There’s been no shortage of media attention on DayZ and it’s creator Dean ‘rocket’ Hall, since the alpha release broke cover some months ago. In this case it feels like the amount of coverage is justified. If you haven’t heard of DayZ, its a game mod which is best summed up as a persistent zombie apocalyptic shooter. No teams, no rules, just 50 human survivors thrown into a vast game world filled with zombies to co-operate or kill each other, survive or perish. It is brutally difficult, incredibly immersive and at times truly nerve-wracking in a way that no other game I’ve played has ever been. It’s been a long time since something this exciting and innovative happened in gaming.
Realism in computer gaming can be a touchy subject. I happen to prefer realism in my computer games. I’ll be the first to admit that not all the gaming community is with me on this one. One friend went so far as to tell me during a spirited debate on gaming that I don’t like games, I like simulations (it may have been swearier in real life). This isn’t really the case, I don’t play any true simulations and I like realism in a game but that doesn’t encompass all I look for. What I look for most is a gaming experience I can get immersed in without being pulled back to reality by the game itself. It’s de rigeur for games to promise immersive experience but most seem to fall short of that ultimate goal. Often the reason for this isn’t as shallow as graphics or as complex as physics but about the mechanics of the game defining how involved and immersed you feel. Why does this happen when so much effort is put into game design? To answer this you have to go to the dawn of gaming history.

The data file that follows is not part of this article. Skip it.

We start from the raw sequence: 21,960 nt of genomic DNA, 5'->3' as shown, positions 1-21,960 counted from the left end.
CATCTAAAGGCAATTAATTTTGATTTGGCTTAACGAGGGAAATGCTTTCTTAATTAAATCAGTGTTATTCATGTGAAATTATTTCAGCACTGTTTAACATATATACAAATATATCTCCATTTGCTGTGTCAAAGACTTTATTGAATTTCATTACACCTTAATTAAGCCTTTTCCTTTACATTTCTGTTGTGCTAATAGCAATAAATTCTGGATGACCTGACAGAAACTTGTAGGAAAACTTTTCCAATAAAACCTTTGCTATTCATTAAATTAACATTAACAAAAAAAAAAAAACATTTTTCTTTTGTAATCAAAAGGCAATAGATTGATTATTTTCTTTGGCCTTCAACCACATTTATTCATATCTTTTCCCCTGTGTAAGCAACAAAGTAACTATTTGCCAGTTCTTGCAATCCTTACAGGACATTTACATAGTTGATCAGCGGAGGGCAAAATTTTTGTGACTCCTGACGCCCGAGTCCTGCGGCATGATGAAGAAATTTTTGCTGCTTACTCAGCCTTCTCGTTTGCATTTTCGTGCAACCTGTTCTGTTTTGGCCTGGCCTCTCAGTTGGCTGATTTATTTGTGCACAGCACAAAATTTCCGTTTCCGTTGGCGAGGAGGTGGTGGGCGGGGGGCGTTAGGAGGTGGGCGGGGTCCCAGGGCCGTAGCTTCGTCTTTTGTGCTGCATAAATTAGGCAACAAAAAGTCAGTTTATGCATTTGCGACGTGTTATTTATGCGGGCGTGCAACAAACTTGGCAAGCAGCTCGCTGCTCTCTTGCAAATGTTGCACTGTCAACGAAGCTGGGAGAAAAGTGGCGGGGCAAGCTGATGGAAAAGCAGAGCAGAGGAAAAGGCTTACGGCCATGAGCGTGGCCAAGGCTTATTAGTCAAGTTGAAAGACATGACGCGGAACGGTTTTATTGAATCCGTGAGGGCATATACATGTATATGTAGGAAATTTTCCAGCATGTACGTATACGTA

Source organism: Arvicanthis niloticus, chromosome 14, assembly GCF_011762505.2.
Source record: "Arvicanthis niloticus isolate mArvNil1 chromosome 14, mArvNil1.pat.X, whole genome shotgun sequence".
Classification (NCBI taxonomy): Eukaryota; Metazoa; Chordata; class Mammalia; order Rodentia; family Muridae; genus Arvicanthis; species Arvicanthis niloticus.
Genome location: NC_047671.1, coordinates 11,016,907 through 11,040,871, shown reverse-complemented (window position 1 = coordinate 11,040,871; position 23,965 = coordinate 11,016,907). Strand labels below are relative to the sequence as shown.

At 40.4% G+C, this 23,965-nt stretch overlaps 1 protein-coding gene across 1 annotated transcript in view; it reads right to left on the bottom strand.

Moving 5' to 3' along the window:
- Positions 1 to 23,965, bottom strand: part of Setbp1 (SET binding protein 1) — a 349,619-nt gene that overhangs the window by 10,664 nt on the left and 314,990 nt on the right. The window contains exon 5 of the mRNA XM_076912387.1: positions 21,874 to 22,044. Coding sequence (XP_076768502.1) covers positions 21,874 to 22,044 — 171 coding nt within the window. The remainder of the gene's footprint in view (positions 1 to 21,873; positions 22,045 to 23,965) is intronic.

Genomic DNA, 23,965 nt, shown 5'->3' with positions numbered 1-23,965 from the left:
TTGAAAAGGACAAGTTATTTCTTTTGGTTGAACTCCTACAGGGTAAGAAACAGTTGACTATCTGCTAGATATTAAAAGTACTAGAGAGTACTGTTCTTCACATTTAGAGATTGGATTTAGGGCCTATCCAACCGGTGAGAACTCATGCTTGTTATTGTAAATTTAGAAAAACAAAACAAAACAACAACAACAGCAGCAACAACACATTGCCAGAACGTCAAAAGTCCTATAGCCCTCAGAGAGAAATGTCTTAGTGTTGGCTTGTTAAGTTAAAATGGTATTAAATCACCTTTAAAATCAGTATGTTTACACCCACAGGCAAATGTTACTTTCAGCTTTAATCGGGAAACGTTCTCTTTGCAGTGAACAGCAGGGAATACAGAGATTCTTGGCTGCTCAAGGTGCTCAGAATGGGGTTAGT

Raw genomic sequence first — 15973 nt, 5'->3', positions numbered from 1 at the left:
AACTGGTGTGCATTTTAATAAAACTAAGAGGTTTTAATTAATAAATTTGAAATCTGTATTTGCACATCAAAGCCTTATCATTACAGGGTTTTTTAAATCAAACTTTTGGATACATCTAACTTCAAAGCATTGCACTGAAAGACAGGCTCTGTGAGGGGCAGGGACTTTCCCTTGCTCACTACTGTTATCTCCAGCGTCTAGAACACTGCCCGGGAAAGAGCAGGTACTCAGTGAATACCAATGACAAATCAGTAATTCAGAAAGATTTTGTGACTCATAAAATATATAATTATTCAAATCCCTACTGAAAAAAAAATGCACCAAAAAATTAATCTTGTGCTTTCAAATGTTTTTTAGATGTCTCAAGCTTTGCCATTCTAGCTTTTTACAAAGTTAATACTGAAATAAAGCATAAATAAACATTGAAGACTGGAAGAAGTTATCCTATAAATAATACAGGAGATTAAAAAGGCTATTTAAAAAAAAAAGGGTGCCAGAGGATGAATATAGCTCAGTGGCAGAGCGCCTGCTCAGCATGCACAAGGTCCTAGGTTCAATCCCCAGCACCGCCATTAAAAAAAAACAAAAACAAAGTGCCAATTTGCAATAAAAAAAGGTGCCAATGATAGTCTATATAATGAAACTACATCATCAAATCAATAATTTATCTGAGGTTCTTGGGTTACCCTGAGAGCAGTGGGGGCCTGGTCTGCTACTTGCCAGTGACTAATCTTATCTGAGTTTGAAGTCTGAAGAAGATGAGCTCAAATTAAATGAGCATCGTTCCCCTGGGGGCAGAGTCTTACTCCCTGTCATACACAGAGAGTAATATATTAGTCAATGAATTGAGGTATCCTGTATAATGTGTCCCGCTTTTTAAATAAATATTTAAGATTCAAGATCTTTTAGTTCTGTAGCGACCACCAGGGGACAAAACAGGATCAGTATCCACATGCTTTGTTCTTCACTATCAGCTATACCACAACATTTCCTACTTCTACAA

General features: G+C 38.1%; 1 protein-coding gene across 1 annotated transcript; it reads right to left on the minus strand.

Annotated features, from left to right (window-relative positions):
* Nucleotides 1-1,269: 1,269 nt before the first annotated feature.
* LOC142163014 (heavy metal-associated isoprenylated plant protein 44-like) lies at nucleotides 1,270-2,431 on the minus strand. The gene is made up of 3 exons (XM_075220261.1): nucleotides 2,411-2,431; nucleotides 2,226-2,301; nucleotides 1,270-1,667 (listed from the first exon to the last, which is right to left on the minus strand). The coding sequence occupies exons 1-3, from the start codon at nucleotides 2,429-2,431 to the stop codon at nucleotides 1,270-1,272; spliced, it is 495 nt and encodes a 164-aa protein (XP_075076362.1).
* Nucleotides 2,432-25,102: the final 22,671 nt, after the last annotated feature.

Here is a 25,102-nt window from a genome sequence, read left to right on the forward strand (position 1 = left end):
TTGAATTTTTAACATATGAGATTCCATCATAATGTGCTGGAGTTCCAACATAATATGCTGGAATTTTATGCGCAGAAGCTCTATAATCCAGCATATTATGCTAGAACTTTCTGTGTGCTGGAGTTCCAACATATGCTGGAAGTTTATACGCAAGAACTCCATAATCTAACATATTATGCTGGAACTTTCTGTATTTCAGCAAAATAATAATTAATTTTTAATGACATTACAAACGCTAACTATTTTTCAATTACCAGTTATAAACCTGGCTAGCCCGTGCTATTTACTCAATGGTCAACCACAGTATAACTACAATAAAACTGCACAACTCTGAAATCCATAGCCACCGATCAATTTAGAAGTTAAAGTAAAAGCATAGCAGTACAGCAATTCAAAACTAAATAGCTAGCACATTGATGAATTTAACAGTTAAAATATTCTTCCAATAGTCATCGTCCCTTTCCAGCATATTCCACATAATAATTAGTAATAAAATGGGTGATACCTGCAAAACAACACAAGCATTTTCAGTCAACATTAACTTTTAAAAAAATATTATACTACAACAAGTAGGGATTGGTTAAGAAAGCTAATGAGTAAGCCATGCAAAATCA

As an entertainment medium games have changed significantly since their inception back in the days of Pong. Early game designers worked with mere kilobytes of ram and storage as well as limited processing capacity. They had to make tradeoffs in the graphics and gameplay but produced spectacular games for their time which laid the foundations for the games we have today. Any medium that changes over time has certain evolutionary hangovers left from previous eras. Currently game graphics (on the PC at least) are within a hairs breath of being photorealistic. Complex physics simulation is the norm and lighting engines are able to paint a world so realistically they can make a sunset to make any ancient greek poet mildly aroused. But there are still some remnants of game history left like a vestigial tail on modern gaming that make me realise I’m playing a game not staring at another world through my screen. I will admit to being a whore for good graphics. I do like games that look fantastic, but I’m not so shallow that this defines my level of interest. Even more than graphics its about the feeling of immersion in the game world, graphics help produce this but ultimately it takes more. You have to have gameplay that draws the player into their character and the feeling of being there in the game. The physicality of a game, if you will. In previous generations of gaming hardware limited the ability of game designers to implement this but today nothing stands in the way apart from convention and tradition.